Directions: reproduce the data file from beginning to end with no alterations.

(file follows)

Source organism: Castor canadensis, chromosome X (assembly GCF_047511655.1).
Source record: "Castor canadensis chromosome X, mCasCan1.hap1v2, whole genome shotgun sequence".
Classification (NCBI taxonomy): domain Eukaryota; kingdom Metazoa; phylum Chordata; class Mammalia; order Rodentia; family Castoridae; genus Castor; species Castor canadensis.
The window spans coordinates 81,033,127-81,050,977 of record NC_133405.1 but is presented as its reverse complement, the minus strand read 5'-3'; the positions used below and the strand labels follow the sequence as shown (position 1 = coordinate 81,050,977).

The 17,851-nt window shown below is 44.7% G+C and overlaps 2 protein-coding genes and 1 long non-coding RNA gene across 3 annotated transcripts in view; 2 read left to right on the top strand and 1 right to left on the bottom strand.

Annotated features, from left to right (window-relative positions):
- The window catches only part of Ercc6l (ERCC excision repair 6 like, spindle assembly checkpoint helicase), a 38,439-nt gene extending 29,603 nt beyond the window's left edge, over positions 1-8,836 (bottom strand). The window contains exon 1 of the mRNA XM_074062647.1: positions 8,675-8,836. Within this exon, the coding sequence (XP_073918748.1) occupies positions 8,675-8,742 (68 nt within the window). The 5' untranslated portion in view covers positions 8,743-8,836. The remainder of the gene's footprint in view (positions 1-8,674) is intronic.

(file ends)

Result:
Source organism: Castor canadensis, chromosome X (assembly GCF_047511655.1).
Source record: "Castor canadensis chromosome X, mCasCan1.hap1v2, whole genome shotgun sequence".
Classification (NCBI taxonomy): domain Eukaryota; kingdom Metazoa; phylum Chordata; class Mammalia; order Rodentia; family Castoridae; genus Castor; species Castor canadensis.
The window spans coordinates 81,033,127-81,050,977 of record NC_133405.1 but is presented as its reverse complement, the minus strand read 5'-3'; the positions used below and the strand labels follow the sequence as shown (position 1 = coordinate 81,050,977).

The 17,851-nt window shown below is 44.7% G+C and overlaps 2 protein-coding genes and 1 long non-coding RNA gene across 3 annotated transcripts in view; 2 read left to right on the top strand and 1 right to left on the bottom strand.

Annotated features, from left to right (window-relative positions):
- The window catches only part of Ercc6l (ERCC excision repair 6 like, spindle assembly checkpoint helicase), a 38,439-nt gene extending 29,603 nt beyond the window's left edge, over positions 1-8,836 (bottom strand). The window contains exon 1 of the mRNA XM_074062647.1: positions 8,675-8,836. Within this exon, the coding sequence (XP_073918748.1) occupies positions 8,675-8,742 (68 nt within the window). The 5' untranslated portion in view covers positions 8,743-8,836. The remainder of the gene's footprint in view (positions 1-8,674) is intronic.